Top Dem campaign official: House is in play for 2018

Top Dem campaign official: House is in play for 2018
© Victoria Sarno Jordan

SANDY SPRINGS, Ga. — The chairman of House Democrats’ campaign arm said Wednesday that control of the House is in play for the 2018 midterm elections, a statement that comes in the wake of a disappointing loss for Democrats in Georgia.

This is that first time that Rep. Ben Ray Luján (D-N.M.) has declared the House in play next year. In a memo circulated to staff and obtained by The Hill, Luján points to polling that reflects a Democratic edge in a number of GOP-held swing seats.

The memo specifically points to districts where GOP incumbents won by double digits in 2016. Luján argues that Democrats have an early upper-hand in several competitive districts, including GOP-leaning seats now held by Reps. Brian Mast (R-Fla.), Kevin YoderKevin Wayne YoderElection Countdown: Latest on the 2018 Senate money race | Red-state Dems feeling the heat over Kavanaugh | Dem doubts about Warren | Ocasio-Cortez to visit Capitol Hill | Why Puerto Ricans in Florida could swing Senate race The Hill's 12:30 Report — Sponsored by Delta Air Lines — Trump takes off gloves at NATO summit LGBTQ advocates to protest Pence visit to Kansas City MORE (R-Kan.) and Martha McSally (R-Ariz.).

“We have a unique opportunity to flip control of the House of Representatives in 2018,” Luján said in Wednesday’s memo. “This is about much more than one race: the national environment, unprecedented grassroots energy and impressive Democratic candidates stepping up to run deep into the battlefield leave no doubt that Democrats can take back the House next fall.”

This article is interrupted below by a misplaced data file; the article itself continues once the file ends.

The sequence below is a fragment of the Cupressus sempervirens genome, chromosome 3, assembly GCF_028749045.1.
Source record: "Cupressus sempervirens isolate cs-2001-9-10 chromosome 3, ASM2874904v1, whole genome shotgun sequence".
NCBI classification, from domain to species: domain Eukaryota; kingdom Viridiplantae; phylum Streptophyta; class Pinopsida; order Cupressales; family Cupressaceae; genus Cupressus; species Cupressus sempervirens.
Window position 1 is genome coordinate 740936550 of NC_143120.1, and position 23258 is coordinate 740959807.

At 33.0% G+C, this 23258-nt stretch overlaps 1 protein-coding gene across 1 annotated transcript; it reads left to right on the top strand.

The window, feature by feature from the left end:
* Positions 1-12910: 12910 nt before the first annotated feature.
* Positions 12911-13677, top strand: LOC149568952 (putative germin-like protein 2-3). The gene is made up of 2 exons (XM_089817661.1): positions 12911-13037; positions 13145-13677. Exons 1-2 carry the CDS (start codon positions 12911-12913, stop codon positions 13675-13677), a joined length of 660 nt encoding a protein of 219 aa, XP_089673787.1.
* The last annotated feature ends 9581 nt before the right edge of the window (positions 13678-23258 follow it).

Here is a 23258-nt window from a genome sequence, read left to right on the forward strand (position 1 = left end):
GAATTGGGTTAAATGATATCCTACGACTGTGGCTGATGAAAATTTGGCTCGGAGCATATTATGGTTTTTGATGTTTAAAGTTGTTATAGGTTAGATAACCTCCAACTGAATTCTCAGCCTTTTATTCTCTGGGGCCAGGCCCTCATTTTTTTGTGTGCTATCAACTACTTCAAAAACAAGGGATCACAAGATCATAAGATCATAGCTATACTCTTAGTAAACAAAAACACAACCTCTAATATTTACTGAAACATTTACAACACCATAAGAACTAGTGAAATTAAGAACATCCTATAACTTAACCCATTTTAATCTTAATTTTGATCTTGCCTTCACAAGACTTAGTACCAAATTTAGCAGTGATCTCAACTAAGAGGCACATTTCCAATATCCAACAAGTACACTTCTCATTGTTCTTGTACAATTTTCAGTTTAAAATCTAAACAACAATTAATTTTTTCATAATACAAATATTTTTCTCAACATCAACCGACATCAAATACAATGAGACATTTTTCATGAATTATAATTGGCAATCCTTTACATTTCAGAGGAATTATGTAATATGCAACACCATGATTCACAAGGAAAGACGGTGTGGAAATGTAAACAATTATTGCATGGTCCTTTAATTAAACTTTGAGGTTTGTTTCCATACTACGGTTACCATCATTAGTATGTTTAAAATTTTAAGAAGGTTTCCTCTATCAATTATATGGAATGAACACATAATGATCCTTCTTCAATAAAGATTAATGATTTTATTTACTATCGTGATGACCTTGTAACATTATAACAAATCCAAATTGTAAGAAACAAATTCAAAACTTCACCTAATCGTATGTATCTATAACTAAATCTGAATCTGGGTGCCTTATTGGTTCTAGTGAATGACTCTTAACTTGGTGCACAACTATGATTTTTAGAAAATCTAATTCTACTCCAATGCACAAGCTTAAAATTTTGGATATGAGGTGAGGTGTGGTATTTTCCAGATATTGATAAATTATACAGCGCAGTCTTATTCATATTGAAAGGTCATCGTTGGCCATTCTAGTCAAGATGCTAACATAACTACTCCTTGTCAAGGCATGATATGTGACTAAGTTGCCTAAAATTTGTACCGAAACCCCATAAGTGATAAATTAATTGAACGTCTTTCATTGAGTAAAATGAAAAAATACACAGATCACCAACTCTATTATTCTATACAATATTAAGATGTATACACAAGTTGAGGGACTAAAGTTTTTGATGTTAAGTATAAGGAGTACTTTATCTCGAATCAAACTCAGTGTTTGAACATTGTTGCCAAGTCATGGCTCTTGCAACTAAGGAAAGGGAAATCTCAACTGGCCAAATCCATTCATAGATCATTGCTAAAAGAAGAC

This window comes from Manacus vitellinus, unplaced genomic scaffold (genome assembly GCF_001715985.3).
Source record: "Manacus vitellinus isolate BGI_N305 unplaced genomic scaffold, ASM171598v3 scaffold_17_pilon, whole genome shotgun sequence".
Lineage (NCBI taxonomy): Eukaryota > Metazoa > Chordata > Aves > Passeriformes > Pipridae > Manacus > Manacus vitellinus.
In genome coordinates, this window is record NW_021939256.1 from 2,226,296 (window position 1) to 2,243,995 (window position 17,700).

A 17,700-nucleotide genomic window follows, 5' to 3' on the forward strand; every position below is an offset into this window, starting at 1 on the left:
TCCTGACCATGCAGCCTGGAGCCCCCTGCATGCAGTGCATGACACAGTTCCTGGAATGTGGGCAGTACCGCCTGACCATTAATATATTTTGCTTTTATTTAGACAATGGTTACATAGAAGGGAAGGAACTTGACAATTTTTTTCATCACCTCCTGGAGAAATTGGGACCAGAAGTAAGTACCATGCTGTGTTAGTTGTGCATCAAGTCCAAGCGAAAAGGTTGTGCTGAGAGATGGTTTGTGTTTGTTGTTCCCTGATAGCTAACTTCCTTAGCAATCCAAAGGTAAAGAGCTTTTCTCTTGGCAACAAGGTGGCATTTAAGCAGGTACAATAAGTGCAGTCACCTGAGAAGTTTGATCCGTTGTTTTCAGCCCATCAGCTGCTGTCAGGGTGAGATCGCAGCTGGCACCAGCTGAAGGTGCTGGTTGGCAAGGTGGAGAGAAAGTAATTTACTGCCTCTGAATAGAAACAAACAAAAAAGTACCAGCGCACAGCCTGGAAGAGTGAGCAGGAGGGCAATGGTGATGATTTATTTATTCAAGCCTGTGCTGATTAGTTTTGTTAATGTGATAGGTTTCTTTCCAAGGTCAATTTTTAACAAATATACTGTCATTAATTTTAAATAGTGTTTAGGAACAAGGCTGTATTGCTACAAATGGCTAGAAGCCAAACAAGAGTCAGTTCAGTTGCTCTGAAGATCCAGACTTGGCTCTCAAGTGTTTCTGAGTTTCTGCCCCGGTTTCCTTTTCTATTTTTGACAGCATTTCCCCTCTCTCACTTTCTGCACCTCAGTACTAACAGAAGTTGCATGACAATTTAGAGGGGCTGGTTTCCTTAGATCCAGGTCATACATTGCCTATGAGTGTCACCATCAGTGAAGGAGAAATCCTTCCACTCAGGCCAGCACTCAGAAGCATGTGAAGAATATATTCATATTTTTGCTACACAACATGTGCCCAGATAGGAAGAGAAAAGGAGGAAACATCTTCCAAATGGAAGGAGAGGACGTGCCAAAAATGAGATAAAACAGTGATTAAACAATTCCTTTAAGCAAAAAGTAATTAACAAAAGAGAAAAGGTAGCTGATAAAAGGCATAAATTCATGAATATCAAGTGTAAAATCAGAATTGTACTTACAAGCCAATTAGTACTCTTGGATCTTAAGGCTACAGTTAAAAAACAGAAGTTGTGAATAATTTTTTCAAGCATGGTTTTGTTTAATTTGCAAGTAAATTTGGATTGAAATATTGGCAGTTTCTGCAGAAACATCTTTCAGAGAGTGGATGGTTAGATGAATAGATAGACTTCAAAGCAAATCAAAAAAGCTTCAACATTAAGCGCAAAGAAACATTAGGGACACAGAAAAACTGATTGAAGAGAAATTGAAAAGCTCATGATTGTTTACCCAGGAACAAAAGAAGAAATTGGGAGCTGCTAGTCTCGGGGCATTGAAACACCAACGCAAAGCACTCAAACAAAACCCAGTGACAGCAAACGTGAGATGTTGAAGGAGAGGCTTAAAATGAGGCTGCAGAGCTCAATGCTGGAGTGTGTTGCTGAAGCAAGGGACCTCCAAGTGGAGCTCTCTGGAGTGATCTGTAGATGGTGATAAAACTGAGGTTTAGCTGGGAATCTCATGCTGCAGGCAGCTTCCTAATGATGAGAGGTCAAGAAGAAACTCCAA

Democrats have felt emboldened about expanding the House battlefield in the 2018 midterms, in part because recent generic House ballot polls have shown Democrats gaining ground. But Tuesday's defeat in the Georgia race dealt a major blow to Democrats, marking their fourth failed attempt to target a GOP-held seat in a special election this year.

The party spent tens of millions of dollars backing Democrat Jon Ossoff in the race to fill the seat last held by Health and Human Services Secretary Tom Price. The suburban Atlanta district had been a GOP stronghold for decades, but President Trump won it only narrowly in 2016, suggesting an opening for Democrats.

While Republicans vastly underperformed in the special elections compared to prior years, Republican Karen Handel still pulled out a victory.

Democrats are now dusting themselves off after a tough string of losses in this year’s special elections, with the party left frustrated by Democrats’ lack of a single message.

Looking toward 2018, Luján says the party is going to focus on recruitment. Senior DCCC staff and alumni plan to head to targeted districts to find “top-tier candidates to fill the remaining holes in our map.”

“We have our work cut out for us. Taking back the majority will not be easy,” the New Mexico Democrat said. “Despite the grassroots energy and the winds at our backs, we have a number of real structural disadvantages in these districts.”